Camp Lejeune in North Carolina is the second largest Marine Corps base in the U.S. after Camp Pendleton in California, and it's the largest base east of the Mississippi River. Built at the mouth of the New River in 1941, it encompasses 240 square miles and was considered a perfect place to train for amphibious assaults—a type of warfare that uses naval ships to provide support to ground forces.
Between 1953 and 1987, water contamination occurred at Camp Lejeune. During that time, Marine Corps military members and their families living at the base bathed in the polluted water and ingested tap water that was contaminated with dangerous chemicals with high concentration levels; approximately 240–3,400 times higher than permitted by safety standards.
In the years that followed, countless residents of the base developed cancer and other serious medical conditions, and many people believe it was from drinking the contaminated water. Additionally, victims allege that Marine Corps leaders knew about the problem but concealed it, didn’t try to resolve it, and didn’t notify those who had lived on the base that the water posed risks to their health.
The U.S. government launched investigations in 2009 regarding allegations of water contamination and failure on the part of Marine Corps officials to work to resolve the issue. In 2012, President Obama signed into law the Janey Ensminger Act to provide medical care for victims sickened by the water. In 2014, studies by the Centers for Disease Control and Prevention found that the polluted water at Camp Lejeune “seriously increased the risk” for many serious illnesses, including ALS and kidney cancer.
In 2016, the United States Department of Veterans Affairs (VA) proposed regulations that would establish presumptive service connections for eight medical conditions suffered by military members exposed to the contaminated water at Camp Lejeune. However, these regulations haven’t gone into effect. If you need help filing a claim for an illness you believe was caused by your stay at Camp Lejeune, it’s beneficial to hire a disability attorney to help you through the application process.
What Caused the Contamination?
Before Camp Lejeune was built, safety solvents such as tetrachloroethylene (PCE) and trichloroethylene (TCE) became popular cleaning chemicals. PCE was a solution used in dry cleaning, and TCE was used as a degreaser for cleaning machine parts.
It’s believed that possible sources of the contamination came from solvents used at an off-base dry cleaning company located close by; on-base units that used TCE to clean its equipment; and underground fuel storage tanks that were leaking:
- Dry cleaning. Many people don’t realize that the chemicals used to clean shirts at the dry cleaners are very carcinogenic. Just outside Camp Lejeune was ABC One Hour Cleaners, where soldiers had their uniforms cleaned. It functioned just as hundreds of other dry cleaners did by using PCE as a cleaning solvent. Eventually, potholes on the base were filled with some of the PCE sludge, and a great deal of the liquid waste was absorbed into the ground—the same way TCE was getting into the ground on base.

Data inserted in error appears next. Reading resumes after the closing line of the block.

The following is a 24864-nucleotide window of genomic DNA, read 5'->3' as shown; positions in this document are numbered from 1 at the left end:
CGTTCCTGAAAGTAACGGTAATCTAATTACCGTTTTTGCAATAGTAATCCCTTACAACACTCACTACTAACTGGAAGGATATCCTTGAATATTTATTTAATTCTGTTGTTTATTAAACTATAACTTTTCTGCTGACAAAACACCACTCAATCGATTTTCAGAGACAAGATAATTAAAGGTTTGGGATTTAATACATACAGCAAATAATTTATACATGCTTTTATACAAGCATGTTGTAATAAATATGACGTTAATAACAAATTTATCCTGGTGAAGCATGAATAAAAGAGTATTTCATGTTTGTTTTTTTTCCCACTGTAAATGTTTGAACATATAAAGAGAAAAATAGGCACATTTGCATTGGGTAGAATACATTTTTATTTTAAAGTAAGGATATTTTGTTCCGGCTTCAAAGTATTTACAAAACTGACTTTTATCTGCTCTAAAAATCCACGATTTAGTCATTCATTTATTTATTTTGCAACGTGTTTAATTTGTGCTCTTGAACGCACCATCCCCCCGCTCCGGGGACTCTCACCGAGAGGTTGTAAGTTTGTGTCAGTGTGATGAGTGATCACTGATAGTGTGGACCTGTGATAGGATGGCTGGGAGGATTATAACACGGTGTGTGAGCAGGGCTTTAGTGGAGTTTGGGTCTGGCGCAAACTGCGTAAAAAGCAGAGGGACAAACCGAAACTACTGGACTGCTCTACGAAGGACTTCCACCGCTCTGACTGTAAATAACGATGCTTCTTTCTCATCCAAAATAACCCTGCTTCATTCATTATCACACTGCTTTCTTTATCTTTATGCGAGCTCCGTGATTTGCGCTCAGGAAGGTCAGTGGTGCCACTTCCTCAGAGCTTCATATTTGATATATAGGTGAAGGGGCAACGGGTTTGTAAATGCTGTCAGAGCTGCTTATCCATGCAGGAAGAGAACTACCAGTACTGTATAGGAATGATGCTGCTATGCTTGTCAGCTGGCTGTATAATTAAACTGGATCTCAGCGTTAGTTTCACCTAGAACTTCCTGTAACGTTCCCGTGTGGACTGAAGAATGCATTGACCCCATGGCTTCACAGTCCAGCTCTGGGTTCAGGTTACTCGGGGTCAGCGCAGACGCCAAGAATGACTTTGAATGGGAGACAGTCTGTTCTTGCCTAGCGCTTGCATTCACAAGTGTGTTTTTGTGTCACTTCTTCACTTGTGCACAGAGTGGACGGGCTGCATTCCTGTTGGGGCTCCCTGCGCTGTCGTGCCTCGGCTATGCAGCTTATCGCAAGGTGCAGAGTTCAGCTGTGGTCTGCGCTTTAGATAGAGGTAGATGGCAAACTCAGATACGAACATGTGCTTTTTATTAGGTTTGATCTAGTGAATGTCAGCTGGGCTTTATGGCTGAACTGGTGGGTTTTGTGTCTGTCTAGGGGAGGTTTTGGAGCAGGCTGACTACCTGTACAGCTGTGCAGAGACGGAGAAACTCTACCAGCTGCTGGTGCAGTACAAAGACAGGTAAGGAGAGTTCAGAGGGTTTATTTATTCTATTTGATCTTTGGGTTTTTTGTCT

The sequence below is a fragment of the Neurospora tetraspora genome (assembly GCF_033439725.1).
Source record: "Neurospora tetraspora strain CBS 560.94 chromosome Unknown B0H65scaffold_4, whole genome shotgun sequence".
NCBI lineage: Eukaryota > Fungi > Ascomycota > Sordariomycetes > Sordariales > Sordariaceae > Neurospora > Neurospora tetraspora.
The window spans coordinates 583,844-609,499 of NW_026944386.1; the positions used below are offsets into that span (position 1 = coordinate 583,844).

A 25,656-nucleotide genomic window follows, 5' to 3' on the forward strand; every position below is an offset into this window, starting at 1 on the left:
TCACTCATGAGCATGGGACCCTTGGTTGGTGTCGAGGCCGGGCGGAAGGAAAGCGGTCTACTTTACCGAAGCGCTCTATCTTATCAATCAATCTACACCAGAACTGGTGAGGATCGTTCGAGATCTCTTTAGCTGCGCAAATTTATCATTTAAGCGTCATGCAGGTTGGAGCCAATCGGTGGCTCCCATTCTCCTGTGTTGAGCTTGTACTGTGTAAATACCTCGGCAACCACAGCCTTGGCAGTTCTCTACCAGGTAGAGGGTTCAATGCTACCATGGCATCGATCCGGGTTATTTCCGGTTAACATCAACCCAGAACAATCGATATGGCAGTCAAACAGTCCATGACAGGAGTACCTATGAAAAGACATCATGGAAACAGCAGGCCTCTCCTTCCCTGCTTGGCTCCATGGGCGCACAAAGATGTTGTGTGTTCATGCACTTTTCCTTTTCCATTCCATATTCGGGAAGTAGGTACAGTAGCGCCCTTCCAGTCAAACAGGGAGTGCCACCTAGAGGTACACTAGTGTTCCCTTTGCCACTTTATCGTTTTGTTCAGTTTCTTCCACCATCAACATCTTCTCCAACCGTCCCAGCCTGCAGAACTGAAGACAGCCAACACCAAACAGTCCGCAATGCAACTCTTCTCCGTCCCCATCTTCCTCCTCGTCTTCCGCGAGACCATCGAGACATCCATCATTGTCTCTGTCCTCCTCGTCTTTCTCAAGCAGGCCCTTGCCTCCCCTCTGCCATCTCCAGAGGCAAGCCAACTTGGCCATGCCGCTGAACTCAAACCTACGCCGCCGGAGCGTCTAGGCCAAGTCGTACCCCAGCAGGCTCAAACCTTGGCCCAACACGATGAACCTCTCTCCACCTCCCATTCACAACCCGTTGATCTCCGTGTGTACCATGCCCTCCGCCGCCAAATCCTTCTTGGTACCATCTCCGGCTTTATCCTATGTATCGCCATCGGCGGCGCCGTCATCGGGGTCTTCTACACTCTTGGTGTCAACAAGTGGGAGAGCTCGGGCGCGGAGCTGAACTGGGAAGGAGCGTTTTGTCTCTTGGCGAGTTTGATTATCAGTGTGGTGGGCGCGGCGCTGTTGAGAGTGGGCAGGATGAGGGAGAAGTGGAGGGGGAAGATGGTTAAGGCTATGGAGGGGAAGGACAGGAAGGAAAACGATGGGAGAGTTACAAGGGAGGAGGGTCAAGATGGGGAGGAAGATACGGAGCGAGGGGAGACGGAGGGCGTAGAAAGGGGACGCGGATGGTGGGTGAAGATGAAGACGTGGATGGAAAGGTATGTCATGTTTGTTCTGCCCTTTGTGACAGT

- Ensuring clean equipment. To ensure clean and functioning equipment, military mechanics and personnel washed grease-covered parts in TCE. Former Marine Joseph Paliotti believes his cancer was due to the 16 years he spent working at Camp Lejeune. “We used to dump it: DDT, cleaning fluid, batteries, transformers, vehicles,” he said in a television interview. “I knew sooner or later something was gonna happen.” Paliotti died a few days later.
- Leaking fuel tanks. PCE and TCE soaked into the ground and into the aquifer that provided water to the base. But also flowing into the ground was benzene from a nearby fuel farm. Benzene is a component of gasoline and a carcinogen that can easily enter the body.
Other Known Polluted Bases
Camp Lejeune isn't the only base that has been contaminated. Other military sites that are toxic include:
- Umatilla Chemical Depot. This is located in the plains of northern Oregon, and VX nerve gas and mustard gas were stored there.
- McClellan Air Force Base. Located near Sacramento, California, this area contains radioactive waste, fuel plumes, and industrial solvents.
- Kelly Air Force Base. The Air Force allegedly dumped trichloroethylene (TCE) into the soil in this area of Texas. This base has been called by some people part of a “toxic triangle” in south-central Texas.
- Rocky Mountain Arsenal. This area, north of Denver, had a one-time stockpile of sarin.
- Massachusetts Military Reservation. Located on Cape Cod in Massachusetts, this area was polluted by explosives and perchlorate—a rocket fuel component.
We Can Help
If you’re a veteran, a member of the Reserves, or a member of the National Guard assigned to Camp Lejeune from August 1, 1953 through December 31, 1987, and you believe your medical condition was caused by the contaminated water there, don’t wait for VA compensation changes to be finalized. Contact Cuddigan Law at 402-933-5405. We’ll schedule an appointment to discuss your eligibility for benefits.